I tossed the fork in the sink and headed for the first aid, leaving a bloody trail behind me.

But I got it stopped all right–puncture wounds are easy!–and went back to the kitchen, where I found that the fork had gone into the sink and down into the garbage disposal, almost making the morning a two-fer of folly.

Although “Stabbing a man with a fork” was not really on my bucket list, I’ve done it. And you can bet I’ll use it to start conversations.

With strangers.

Because one thing on my bucket list is to get a reputation befitting Glen from Stan Makita’s Doughnuts.

So far, so good.

The New N-Word

Roger Stone calls black radio host Mo’Kelly a racial slur during interview:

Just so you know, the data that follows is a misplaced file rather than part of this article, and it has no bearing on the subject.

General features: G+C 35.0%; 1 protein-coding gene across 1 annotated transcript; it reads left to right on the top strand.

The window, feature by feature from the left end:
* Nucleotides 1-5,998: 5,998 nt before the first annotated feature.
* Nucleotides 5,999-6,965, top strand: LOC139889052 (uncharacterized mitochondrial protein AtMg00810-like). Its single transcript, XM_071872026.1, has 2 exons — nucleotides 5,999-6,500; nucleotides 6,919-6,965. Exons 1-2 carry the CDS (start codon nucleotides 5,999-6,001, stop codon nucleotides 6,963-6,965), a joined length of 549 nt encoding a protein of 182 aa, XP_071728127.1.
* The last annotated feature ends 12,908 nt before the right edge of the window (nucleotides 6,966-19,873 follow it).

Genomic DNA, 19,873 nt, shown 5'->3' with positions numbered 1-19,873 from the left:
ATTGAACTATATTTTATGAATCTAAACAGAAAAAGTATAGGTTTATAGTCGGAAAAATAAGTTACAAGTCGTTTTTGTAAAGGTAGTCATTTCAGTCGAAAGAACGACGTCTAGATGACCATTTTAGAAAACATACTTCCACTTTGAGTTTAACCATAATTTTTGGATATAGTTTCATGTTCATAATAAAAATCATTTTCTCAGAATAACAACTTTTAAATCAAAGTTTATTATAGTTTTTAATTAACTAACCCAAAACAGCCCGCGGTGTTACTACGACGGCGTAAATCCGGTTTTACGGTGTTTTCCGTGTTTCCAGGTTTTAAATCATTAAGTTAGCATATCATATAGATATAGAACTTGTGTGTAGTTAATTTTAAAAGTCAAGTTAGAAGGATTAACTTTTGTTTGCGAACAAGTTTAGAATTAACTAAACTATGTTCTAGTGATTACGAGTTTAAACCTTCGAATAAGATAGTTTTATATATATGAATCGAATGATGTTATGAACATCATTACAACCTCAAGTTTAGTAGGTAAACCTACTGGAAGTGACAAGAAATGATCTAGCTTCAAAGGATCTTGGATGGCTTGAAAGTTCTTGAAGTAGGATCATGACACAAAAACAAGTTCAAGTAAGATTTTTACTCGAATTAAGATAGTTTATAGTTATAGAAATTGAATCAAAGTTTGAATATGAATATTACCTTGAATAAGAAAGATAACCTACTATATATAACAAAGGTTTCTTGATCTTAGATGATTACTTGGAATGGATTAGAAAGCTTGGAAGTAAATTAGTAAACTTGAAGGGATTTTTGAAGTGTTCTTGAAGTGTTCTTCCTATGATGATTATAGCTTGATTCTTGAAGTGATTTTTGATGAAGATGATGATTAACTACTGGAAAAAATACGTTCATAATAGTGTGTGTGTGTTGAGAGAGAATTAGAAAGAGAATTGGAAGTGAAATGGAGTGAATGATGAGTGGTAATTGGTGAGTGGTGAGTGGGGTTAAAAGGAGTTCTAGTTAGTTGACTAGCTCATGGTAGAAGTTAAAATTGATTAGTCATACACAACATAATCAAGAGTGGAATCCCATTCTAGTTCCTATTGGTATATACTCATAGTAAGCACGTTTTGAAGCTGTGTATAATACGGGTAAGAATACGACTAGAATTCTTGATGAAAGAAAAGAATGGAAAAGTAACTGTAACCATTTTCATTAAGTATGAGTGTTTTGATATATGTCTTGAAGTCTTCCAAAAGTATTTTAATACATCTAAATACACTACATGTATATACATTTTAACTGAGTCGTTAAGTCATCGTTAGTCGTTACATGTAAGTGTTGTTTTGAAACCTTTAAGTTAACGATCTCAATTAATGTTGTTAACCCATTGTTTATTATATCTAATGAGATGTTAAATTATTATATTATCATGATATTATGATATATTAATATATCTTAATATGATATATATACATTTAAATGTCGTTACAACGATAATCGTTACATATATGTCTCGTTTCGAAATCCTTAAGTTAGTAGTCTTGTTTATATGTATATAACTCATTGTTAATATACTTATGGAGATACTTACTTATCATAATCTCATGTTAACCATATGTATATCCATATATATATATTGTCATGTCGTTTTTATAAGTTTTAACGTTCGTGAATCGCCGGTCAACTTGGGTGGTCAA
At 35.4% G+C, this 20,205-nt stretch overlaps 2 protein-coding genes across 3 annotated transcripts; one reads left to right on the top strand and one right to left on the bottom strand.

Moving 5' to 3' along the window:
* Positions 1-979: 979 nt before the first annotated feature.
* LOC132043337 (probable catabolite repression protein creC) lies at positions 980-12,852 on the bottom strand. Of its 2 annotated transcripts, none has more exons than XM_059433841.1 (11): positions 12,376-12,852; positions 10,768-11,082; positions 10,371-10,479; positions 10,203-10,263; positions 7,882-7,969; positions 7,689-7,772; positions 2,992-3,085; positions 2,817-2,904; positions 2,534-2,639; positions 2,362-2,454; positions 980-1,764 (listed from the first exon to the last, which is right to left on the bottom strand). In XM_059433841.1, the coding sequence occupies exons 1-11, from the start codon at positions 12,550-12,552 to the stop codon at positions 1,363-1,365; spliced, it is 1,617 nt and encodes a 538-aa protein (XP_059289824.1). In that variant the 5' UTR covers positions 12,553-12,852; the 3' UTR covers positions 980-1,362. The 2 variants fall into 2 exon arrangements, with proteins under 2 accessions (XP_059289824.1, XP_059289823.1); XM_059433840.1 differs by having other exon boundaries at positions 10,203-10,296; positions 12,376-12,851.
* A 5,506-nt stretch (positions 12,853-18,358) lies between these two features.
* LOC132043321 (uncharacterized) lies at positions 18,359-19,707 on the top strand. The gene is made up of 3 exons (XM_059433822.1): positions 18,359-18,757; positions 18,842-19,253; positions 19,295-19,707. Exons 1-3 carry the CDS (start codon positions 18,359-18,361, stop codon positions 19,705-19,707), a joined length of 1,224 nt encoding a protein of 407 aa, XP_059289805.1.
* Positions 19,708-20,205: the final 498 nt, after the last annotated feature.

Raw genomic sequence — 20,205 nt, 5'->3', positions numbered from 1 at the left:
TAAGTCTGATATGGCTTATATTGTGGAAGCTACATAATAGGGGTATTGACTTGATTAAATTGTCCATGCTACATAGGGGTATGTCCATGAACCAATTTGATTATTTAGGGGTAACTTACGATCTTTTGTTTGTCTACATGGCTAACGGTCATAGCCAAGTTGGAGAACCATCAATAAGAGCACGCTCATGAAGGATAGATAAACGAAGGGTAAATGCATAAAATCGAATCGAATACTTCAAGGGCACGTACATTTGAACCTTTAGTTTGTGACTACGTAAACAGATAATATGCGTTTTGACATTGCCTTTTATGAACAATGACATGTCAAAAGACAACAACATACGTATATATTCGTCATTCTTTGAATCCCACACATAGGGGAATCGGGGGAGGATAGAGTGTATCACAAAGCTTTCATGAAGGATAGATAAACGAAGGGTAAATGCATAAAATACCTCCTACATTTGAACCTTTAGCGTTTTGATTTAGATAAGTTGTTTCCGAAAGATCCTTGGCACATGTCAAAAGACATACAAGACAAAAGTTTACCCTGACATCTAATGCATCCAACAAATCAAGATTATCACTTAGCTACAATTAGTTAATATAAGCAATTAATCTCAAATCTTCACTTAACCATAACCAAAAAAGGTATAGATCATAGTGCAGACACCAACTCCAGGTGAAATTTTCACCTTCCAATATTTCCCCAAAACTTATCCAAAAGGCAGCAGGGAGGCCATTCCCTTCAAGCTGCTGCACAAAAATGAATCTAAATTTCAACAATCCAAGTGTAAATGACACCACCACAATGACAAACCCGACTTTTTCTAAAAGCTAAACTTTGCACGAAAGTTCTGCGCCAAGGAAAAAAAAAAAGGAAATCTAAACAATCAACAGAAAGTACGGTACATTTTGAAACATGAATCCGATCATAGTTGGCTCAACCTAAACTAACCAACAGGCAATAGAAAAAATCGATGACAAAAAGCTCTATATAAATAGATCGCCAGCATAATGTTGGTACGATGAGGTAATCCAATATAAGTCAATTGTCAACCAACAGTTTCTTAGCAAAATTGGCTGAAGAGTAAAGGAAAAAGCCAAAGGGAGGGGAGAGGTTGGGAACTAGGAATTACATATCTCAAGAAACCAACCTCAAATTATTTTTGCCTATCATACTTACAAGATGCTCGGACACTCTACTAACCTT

“I don’t really feel like arguing with this Negro,” Stone could be heard saying.

* * * * *

“Thirty years as an entertainment professional, twenty of them in radio. ‘Negro’ was the first pejorative uttered.”

So Negro is a pejorative now?

That’s going to retcon a whole bunch of racism, ainna? I mean, in the early part of the century, that’s how you referred to African Americans when talking about Race. Of course, then the preferred term was Black, capital B, then Afro-American, then African American (and Black with a capital B was kind of looked down on as an almost pejorative, and now we’re back to Black with a capital B. And if you use or ever used the wrong one (or, perhaps, if you are also part of a targeted minority like Trump supporters or conservatives) at the time when only one is right, you’re an instant Racist and/or White Supremicist.

Definitely a trick to attack the wrongthinkers. I wish I could say clearly a trick, but I’m afraid it’s not transparent to a lot of people.